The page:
The other day I received an email from a subscriber asking about my thoughts on how to transition new employees into the Quality program. For every Customer Service Representative (CSR) there is a period of training prior to getting on the phones to work with customers. Well, let me say that for most CSRs there is some kind of “nesting period” in the contact center. Every client I’ve ever worked with has struggled to figure out how to handle this nesting period. In my experience, there are three typical scenarios, and I believe one of the methods is better than the others.
- Don’t Assess the CSR. This is a very common way to handle the new CSR question. The CSR will be on the phones for 30-90 days taking calls from customers without ever being recorded or assessed. On the surface this may seem like an act of kindness to the CSR, but there are two major drawbacks. First, you have very real customers who are having a very real customer service experience which will impact their satisfaction, loyalty and future purchase intent. If nothing else, you owe it to your customers to be monitoring the newbie’s service delivery. Second, you aren’t doing the CSR any favors by letting him or her develop unmonitored bad habits that will have to be corrected when the nesting period ends.
- Listen and Coach, but Don’t Analyze. In many cases, the call center supervisor, QA team, a coach or trainer will listen to the new CSR and provide feedback and coaching, but they won’t actually analyze calls utilizing the quality form or scorecard. Often, the coach may jack in to the call and provide immediately side-by-side coacing. Again, this seems like a gracious way to transition the new CSR onto the floor. The CSR gets feedback and coaching but does not fear having some of the common rookie mistakes count against them in their probationary period. The problem with this approach is that the coaching and feedback is usually not documented and the feedback often centers around individual call-specific situations rather than preparing the CSR for the larger behavioral habits that will be expected of them. The new CSRs are also not getting prepared for what the scorecard or QA Form is going to look like or expect from them. They don’t get a chance to benchmark where they are against the standards to which they will be accountable when they get placed in the program.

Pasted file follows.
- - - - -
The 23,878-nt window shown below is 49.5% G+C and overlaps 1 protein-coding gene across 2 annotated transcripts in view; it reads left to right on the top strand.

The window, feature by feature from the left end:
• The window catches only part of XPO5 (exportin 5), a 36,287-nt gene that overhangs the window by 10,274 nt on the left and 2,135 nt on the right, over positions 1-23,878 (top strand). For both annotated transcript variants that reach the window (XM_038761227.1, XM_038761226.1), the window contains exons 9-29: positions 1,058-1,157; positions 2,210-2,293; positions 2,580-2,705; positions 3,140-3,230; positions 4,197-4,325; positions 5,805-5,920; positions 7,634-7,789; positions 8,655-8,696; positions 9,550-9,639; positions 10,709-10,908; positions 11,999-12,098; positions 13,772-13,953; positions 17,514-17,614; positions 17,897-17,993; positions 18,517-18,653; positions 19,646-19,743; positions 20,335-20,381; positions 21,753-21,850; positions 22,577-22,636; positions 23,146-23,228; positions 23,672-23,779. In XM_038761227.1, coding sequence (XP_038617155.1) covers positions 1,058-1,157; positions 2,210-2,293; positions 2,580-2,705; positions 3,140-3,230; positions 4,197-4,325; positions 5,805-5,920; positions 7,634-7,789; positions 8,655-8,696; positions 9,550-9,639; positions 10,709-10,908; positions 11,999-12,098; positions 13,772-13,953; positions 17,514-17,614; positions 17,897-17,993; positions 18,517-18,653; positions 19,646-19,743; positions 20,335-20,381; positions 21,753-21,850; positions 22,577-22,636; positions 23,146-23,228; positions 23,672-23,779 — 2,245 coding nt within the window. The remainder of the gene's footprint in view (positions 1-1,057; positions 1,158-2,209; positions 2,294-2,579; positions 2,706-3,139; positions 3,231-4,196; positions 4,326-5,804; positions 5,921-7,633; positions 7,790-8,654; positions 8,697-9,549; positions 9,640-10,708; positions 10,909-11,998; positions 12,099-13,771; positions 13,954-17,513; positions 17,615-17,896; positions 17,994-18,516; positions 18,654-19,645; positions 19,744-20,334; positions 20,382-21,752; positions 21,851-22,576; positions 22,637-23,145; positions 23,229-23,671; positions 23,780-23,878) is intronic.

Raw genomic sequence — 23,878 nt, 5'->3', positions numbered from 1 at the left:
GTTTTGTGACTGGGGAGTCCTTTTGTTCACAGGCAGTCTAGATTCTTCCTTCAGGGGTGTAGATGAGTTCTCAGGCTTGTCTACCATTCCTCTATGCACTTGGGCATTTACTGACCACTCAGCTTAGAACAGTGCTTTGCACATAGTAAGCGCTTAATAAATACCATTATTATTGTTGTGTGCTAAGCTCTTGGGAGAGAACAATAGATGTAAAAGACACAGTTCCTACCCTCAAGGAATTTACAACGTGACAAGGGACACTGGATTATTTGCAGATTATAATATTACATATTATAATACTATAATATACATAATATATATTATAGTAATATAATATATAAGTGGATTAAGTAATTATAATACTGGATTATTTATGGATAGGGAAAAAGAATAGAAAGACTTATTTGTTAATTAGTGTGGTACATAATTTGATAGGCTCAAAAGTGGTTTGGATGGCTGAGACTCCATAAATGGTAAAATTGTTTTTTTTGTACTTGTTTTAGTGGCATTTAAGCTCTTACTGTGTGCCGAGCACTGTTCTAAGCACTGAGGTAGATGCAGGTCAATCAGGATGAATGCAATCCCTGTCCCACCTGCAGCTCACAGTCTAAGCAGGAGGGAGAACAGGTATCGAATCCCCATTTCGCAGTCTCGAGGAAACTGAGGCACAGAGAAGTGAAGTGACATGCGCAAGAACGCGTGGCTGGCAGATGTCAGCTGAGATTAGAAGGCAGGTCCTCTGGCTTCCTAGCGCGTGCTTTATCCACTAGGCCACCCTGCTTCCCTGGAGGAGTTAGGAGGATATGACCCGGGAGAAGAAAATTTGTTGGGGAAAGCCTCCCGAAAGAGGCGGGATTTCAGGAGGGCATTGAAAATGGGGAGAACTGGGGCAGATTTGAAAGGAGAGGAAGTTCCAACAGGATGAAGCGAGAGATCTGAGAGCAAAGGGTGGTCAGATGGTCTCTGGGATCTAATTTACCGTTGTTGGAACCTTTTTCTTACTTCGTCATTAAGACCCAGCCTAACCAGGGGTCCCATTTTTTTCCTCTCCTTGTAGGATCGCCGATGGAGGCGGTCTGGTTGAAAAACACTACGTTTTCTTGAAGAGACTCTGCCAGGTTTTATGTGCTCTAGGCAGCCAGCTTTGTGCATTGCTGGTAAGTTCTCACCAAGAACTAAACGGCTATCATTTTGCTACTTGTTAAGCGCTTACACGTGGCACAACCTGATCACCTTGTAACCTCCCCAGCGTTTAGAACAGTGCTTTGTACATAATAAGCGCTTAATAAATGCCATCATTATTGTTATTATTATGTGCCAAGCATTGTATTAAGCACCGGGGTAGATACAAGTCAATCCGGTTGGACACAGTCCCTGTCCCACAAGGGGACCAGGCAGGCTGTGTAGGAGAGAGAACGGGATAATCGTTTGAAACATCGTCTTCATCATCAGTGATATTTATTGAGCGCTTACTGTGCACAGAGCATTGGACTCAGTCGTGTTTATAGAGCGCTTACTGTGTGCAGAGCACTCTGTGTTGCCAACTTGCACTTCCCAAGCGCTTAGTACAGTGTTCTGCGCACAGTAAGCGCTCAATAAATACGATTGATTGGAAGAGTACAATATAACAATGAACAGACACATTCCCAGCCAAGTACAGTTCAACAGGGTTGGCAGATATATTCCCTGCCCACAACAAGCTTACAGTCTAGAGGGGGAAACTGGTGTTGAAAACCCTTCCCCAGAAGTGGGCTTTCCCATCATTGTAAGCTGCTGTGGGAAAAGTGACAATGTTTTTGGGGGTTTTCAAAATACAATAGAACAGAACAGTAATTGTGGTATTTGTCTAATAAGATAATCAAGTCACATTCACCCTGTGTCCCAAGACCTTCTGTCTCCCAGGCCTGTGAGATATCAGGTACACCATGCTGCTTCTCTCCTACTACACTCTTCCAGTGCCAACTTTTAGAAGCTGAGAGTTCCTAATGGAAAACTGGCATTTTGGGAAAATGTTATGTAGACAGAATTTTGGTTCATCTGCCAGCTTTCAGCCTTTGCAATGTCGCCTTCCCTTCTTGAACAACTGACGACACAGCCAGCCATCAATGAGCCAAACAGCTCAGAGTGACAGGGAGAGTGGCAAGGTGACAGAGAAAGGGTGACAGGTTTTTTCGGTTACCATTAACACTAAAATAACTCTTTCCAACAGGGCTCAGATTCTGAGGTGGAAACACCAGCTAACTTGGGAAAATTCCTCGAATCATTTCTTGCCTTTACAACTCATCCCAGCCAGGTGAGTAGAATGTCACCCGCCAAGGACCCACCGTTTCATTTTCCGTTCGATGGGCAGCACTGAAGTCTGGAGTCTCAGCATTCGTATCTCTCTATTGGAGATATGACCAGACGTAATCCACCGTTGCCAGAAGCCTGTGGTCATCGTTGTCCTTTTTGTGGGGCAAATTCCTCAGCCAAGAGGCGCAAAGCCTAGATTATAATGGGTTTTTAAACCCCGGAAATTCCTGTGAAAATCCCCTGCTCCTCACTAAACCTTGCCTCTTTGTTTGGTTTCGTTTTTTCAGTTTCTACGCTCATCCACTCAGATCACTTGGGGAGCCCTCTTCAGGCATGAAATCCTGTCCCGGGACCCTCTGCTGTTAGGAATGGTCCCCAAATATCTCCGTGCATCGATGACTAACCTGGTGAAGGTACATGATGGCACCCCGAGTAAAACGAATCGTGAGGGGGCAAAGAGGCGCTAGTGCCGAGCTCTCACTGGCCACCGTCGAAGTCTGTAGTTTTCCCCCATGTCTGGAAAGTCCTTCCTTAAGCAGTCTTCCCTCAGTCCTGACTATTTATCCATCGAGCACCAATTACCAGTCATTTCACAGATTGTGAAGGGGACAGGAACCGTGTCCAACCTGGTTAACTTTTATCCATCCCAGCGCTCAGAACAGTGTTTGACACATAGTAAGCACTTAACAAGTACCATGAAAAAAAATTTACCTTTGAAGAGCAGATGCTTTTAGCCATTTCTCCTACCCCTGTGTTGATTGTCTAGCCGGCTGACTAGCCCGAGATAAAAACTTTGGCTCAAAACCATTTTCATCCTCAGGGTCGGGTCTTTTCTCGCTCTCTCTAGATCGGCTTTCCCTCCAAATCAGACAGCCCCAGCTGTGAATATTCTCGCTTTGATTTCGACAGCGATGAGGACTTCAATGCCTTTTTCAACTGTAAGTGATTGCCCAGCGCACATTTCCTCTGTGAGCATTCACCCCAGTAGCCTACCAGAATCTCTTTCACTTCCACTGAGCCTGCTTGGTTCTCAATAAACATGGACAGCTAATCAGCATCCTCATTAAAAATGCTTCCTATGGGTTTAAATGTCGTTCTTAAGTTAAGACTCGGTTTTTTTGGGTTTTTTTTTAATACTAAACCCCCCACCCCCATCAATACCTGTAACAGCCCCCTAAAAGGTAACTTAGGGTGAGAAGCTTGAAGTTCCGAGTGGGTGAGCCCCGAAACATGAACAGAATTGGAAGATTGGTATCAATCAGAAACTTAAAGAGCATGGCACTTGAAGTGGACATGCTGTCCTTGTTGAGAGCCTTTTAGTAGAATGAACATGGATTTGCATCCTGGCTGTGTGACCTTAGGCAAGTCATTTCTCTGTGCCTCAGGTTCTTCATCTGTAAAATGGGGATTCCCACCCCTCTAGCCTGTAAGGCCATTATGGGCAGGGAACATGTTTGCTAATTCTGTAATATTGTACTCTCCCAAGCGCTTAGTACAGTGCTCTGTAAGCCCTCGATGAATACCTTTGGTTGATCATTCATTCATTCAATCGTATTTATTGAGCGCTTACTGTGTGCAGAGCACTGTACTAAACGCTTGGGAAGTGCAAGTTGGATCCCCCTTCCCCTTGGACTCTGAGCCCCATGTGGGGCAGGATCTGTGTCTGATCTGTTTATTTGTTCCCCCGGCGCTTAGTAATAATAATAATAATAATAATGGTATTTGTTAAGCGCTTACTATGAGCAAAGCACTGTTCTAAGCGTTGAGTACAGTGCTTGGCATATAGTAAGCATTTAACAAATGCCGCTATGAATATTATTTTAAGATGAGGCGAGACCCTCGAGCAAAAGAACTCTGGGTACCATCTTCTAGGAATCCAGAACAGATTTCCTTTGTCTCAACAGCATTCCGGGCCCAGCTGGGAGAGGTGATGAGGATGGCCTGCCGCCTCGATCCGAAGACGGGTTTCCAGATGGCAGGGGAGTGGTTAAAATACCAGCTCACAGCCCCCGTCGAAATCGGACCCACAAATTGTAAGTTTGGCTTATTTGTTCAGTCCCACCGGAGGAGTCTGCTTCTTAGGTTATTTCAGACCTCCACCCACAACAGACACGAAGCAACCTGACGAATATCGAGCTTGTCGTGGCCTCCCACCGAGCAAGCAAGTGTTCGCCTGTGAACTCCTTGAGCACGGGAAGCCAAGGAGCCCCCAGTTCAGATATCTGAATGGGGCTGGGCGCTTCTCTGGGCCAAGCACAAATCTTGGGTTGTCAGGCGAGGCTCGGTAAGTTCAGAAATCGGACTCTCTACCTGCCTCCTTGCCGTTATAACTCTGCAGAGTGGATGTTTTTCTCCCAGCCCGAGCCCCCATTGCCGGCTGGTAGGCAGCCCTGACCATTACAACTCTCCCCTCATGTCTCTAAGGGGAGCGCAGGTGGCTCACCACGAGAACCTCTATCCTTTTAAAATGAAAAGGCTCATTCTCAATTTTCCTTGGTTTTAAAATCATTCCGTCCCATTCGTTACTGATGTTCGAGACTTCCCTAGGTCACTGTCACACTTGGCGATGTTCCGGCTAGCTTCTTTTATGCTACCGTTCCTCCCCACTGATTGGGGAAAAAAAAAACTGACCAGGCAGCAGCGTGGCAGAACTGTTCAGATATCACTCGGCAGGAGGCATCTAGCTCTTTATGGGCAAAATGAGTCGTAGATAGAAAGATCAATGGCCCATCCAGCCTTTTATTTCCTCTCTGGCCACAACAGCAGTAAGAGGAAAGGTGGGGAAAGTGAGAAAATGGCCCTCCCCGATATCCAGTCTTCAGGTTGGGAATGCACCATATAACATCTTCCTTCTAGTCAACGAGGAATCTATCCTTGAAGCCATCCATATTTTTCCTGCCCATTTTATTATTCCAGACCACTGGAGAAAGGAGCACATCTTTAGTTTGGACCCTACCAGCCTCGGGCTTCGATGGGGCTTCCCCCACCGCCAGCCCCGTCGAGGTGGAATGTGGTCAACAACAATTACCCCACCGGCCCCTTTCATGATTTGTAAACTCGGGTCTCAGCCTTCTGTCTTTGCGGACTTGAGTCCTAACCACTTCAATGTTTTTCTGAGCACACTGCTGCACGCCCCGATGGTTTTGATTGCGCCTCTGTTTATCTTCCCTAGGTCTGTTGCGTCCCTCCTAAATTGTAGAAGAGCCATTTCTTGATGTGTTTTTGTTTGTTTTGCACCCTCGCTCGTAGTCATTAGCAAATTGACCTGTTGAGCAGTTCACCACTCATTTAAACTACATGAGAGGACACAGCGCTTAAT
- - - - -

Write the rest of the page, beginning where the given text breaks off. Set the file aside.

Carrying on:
- Assess the calls but don’t count it. A compromise that many call centre quality teams will employ is providing a probation period or nesting period in which customer calls taken by new agents are sampled and scored just like everyone else. The scores, however, may not count against the CSR’s permanent record or be considered a simple benchmark prior to being held fully accountable when they transition out of the nesting period. My experience is that this is the best solution to the new CSR dilemma. The customer’s experience is being measured and not ignored. The CSR is able to quickly understand what is on the QA form, what behaviors matter and built habits during their nesting period that will give them the greatest opportunity to succeed once they are fully transitioned to the call floor. Coaches can use the form to provide data-driven feedback about what will “count” for the CSR in the long run instead of providing haphazard or situational coaching that may have little measurable value for the CSR in the long run. In addition, CSRs usually enjoy seeing the progress they make in the first few months as their quality improves over the “benchmark” score they received during the probation period.
The key, I believe, is for managers to consider who you are serving with your QA strategy. Companies often rely on their QA program to simply be a CSR management tool and so consideration is only given to how the process and program will affect and be perceived by the employee. When effectively utilized Quality Assessment should also provide you with an accurate, objective, and honest assessment of the experience your customers receive when they are engaged with your employees on the phone (not just the experience with trained veteran employees but with new CSRs, as well). Because customer interactions with new, untrained CSRs generally represent the greatest risk to your customer’s experience you need to be honestly assessing what is happening in those moments of truth. Doing so serves the customer, your company, and the new CSR well.